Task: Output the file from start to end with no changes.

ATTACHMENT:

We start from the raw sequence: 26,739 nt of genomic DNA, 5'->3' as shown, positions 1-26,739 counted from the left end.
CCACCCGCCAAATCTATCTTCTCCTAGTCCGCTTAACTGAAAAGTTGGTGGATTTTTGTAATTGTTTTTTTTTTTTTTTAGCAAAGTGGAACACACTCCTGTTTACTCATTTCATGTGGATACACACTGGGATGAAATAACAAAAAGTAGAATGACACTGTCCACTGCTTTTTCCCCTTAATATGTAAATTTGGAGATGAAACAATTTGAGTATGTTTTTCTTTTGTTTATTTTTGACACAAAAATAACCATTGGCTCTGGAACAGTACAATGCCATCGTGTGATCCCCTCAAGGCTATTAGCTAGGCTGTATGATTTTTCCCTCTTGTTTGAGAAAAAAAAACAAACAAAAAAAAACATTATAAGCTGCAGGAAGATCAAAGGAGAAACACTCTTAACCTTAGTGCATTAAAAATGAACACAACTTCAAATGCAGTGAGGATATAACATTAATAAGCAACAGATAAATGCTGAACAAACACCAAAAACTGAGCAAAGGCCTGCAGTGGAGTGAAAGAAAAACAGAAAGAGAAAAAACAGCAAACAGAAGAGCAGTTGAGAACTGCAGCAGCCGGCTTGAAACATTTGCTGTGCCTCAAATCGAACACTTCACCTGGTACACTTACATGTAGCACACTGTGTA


We start from the raw sequence: 26,739 nt of genomic DNA, 5'->3' as shown, positions 1-26,739 counted from the left end.
CCACCCGCCAAATCTATCTTCTCCTAGTCCGCTTAACTGAAAAGTTGGTGGATTTTTGTAATTGTTTTTTTTTTTTTTTAGCAAAGTGGAACACACTCCTGTTTACTCATTTCATGTGGATACACACTGGGATGAAATAACAAAAAGTAGAATGACACTGTCCACTGCTTTTTCCCCTTAATATGTAAATTTGGAGATGAAACAATTTGAGTATGTTTTTCTTTTGTTTATTTTTGACACAAAAATAACCATTGGCTCTGGAACAGTACAATGCCATCGTGTGATCCCCTCAAGGCTATTAGCTAGGCTGTATGATTTTTCCCTCTTGTTTGAGAAAAAAAAACAAACAAAAAAAAACATTATAAGCTGCAGGAAGATCAAAGGAGAAACACTCTTAACCTTAGTGCATTAAAAATGAACACAACTTCAAATGCAGTGAGGATATAACATTAATAAGCAACAGATAAATGCTGAACAAACACCAAAAACTGAGCAAAGGCCTGCAGTGGAGTGAAAGAAAAACAGAAAGAGAAAAAACAGCAAACAGAAGAGCAGTTGAGAACTGCAGCAGCCGGCTTGAAACATTTGCTGTGCCTCAAATCGAACACTTCACCTGGTACACTTACATGTAGCACACTGTGTA